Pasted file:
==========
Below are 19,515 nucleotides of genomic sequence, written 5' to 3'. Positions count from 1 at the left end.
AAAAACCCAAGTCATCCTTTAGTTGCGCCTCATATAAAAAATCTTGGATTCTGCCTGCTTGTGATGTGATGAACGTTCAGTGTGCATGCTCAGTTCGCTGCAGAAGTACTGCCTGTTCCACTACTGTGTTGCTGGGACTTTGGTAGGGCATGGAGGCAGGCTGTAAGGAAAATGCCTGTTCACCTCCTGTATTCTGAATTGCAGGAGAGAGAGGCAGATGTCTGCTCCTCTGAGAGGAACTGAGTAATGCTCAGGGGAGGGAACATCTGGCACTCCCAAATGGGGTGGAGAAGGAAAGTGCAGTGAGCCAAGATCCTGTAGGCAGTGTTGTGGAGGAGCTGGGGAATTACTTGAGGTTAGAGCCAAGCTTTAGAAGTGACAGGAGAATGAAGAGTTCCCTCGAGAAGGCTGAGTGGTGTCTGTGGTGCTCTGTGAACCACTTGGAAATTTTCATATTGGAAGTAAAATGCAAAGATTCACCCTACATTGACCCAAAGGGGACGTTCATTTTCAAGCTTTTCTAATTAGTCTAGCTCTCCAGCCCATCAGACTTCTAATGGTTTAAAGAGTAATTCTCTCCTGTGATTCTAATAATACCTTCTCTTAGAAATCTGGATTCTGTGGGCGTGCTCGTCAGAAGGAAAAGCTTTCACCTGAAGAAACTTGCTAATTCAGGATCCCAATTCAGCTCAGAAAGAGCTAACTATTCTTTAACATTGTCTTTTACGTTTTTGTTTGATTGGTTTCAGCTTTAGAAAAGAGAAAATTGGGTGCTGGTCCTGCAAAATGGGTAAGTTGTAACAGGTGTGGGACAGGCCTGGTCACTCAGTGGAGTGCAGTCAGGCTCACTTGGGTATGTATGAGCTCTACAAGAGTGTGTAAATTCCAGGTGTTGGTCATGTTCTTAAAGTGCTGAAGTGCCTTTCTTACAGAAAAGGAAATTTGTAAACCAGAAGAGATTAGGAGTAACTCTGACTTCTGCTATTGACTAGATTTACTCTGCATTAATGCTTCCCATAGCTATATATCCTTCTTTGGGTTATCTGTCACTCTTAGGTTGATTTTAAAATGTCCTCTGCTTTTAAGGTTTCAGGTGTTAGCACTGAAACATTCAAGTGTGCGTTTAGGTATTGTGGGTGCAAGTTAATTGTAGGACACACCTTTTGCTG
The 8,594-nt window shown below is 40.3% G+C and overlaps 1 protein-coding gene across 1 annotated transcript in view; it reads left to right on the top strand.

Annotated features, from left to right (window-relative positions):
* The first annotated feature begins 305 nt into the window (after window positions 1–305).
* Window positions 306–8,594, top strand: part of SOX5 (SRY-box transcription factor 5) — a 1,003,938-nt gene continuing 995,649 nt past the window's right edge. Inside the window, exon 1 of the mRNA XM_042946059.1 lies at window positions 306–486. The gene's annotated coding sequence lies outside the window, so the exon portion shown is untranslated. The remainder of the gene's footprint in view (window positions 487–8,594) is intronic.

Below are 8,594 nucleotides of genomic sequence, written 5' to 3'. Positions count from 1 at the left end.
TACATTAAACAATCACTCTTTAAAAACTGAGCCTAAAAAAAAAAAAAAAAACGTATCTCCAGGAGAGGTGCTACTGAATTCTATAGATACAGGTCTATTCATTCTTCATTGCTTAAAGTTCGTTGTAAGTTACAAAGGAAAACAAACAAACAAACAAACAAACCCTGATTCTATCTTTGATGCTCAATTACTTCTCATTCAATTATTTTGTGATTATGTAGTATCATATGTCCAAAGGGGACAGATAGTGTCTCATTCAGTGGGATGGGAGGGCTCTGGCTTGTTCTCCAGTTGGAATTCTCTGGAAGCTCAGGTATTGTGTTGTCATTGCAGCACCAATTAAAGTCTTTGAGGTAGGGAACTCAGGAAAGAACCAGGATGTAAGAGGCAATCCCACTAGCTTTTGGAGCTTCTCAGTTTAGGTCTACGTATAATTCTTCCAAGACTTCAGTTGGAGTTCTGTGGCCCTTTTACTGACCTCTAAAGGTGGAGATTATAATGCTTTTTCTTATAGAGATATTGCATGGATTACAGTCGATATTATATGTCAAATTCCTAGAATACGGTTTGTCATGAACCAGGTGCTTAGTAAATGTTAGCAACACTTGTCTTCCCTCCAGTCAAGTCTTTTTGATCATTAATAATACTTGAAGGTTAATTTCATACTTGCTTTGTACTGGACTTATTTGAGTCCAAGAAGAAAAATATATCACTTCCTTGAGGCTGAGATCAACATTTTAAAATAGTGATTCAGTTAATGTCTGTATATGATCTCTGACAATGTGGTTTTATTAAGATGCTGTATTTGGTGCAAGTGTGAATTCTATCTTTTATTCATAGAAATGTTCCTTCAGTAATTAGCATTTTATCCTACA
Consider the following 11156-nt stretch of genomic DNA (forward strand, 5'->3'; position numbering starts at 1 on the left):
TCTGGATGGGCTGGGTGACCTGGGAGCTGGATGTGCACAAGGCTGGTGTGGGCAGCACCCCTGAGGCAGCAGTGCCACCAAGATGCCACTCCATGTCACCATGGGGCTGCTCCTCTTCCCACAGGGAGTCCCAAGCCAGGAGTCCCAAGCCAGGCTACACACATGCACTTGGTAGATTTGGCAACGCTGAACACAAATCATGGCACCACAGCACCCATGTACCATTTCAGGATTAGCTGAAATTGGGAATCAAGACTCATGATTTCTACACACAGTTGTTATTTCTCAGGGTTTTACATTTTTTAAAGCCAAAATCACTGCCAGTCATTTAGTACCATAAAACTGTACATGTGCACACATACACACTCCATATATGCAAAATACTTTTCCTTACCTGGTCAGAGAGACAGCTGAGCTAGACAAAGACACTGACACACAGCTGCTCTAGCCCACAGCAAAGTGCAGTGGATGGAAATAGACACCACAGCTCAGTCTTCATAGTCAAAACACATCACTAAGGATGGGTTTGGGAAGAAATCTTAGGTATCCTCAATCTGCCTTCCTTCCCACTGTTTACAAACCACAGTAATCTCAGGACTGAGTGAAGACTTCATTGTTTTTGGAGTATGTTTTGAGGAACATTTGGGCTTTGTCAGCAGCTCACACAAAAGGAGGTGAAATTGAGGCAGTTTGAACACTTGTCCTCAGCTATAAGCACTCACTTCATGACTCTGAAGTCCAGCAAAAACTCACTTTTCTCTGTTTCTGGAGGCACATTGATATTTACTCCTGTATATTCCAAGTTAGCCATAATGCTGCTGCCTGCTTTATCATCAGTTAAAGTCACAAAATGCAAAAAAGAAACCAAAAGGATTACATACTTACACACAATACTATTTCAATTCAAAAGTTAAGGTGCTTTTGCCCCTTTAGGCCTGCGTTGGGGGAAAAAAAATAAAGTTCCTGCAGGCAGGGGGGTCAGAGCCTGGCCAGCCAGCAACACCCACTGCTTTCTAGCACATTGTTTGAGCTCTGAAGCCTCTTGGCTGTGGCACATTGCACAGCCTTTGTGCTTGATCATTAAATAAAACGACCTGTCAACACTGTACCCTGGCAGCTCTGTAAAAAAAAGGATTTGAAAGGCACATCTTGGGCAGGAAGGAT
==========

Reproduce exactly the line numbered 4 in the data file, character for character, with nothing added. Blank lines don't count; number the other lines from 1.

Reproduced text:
Annotated features, from left to right (window-relative positions):